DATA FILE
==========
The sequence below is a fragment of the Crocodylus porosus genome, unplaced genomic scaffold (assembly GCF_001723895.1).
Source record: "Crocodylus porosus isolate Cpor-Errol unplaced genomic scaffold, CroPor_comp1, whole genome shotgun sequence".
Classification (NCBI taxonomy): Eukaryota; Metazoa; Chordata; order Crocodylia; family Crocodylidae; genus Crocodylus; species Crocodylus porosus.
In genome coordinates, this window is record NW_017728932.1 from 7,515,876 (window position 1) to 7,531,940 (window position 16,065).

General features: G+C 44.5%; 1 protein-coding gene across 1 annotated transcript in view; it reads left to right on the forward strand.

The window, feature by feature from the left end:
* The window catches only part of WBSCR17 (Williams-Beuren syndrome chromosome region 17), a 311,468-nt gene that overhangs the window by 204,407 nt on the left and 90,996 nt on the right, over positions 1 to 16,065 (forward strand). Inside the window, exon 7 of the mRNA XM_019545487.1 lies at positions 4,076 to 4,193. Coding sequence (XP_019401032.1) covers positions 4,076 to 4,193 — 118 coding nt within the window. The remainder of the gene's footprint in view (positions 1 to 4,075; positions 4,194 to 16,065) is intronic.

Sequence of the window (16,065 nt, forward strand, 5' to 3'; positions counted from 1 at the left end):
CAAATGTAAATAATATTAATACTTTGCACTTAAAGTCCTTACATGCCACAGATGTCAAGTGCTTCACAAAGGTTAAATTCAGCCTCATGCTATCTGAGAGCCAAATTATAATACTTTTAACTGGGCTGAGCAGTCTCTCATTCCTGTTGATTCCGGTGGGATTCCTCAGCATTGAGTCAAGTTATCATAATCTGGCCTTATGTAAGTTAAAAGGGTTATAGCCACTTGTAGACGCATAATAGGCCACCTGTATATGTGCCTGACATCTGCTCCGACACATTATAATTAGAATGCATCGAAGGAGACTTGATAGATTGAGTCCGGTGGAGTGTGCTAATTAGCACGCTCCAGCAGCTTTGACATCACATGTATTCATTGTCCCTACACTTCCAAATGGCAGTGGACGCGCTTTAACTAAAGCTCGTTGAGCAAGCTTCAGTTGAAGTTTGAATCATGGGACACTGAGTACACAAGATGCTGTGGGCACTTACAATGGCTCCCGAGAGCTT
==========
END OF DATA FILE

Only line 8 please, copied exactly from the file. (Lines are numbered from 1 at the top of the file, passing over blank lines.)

Sequence of the window (16,065 nt, forward strand, 5' to 3'; positions counted from 1 at the left end):